Understanding Unregulated Energy (usage) in University Buildings
Rising energy costs and stretching national and local targets make the prediction and understanding of energy use (and therefore carbon emissions) essential. The quantification of energy usage associated with the operation of building systems (ie HVAC ), "regulated energy", at design stage is fairly straight forward . By contrast, the current understanding of the consumption of unregulated energy, (for example by IT equipment and supplementary heating and lighting) is relatively poor and hence design stage estimates are unreliable. Some unregulated energy sources may also impact on the reliability of "regulated energy" calculations. Definitions of regulated and unregulated energy that are central to accurate design stage predictions are rarely considered or accurately measured when buildings are in use, leading to a lack of data and benchmarks
University buildings present particular challenges due to the diversity of room types, functions, variable occupancy and equipment usage in research /teaching laboratories. For this reason, recent industry attempts to increase the accuracy of predictions for unregulated energy consumption (such as CIBSE TM54) are of limited value. Current design guidance is dated and the understanding of the rationale behind it is poor.
The main objectives of this project are:
1) To develop a detailed understanding of unregulated energy usage in university buildings and room types, based upon extensive evaluation of data gathered in case study room types and buildings.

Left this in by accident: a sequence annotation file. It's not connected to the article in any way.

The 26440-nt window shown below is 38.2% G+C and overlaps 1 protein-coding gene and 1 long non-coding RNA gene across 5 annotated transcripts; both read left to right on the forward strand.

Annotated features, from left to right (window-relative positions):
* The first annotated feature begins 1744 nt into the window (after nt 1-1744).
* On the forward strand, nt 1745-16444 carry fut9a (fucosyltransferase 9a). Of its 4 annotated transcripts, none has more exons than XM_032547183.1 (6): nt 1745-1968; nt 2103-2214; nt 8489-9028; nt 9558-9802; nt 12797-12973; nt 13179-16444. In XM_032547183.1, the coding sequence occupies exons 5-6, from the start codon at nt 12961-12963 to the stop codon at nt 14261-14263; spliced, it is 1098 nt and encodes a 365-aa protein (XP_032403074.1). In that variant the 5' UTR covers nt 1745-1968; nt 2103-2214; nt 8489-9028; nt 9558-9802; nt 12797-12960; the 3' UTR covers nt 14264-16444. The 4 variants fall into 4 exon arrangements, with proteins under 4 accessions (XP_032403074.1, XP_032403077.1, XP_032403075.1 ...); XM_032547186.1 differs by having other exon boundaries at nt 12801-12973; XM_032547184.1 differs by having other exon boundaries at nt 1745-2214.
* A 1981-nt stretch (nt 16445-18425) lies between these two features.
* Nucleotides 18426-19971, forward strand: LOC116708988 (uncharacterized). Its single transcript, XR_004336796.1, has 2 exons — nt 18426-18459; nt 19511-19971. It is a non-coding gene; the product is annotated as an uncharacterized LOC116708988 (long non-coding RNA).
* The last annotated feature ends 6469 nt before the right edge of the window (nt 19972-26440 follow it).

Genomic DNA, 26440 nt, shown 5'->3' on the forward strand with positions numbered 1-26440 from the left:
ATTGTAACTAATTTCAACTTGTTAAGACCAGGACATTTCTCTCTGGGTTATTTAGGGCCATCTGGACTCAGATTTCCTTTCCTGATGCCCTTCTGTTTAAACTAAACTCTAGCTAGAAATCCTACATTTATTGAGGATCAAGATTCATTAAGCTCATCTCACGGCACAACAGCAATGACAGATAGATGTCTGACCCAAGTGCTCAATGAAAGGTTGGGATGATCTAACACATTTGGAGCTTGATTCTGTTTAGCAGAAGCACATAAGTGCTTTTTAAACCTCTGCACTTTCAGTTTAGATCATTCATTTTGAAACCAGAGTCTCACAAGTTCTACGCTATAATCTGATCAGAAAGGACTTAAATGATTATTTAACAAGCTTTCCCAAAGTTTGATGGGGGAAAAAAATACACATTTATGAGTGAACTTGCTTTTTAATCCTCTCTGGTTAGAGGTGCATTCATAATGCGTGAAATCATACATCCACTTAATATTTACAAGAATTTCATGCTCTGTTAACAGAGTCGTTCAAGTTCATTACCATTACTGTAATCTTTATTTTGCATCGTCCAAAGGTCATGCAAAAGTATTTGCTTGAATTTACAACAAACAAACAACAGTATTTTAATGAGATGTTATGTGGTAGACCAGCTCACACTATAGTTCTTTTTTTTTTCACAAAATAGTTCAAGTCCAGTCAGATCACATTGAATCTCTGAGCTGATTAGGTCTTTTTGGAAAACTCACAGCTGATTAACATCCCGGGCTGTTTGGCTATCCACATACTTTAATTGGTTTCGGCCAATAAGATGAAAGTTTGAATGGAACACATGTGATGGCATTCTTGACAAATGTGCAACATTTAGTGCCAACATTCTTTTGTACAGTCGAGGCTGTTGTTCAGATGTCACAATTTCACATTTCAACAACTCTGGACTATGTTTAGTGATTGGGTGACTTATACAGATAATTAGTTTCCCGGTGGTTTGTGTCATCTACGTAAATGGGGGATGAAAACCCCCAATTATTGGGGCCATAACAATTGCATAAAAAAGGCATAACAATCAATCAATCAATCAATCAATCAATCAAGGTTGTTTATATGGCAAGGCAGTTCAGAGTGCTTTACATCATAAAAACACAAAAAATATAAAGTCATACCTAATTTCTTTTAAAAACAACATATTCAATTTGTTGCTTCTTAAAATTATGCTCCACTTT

2) To clarify the key parameters that affect unregulated energy use such as room function/type, equipment types and density, occupation profiles and energy control techniques
3) To provide predictions of unregulated energy use in response to key parameters
This is an area where research is urgently needed for several reasons.
This research project is one of a number of projects at this institution. It is in competition for funding with one or more of these projects. Usually the project which receives the best applicant will be awarded the funding. Applications for this project are welcome from suitably qualified candidates worldwide. Funding may only be available to a limited set of nationalities and you should read the full department and project details for further information.
How good is research at The University of Manchester in Computer Science and Informatics?
FTE Category A staff submitted: 44.86
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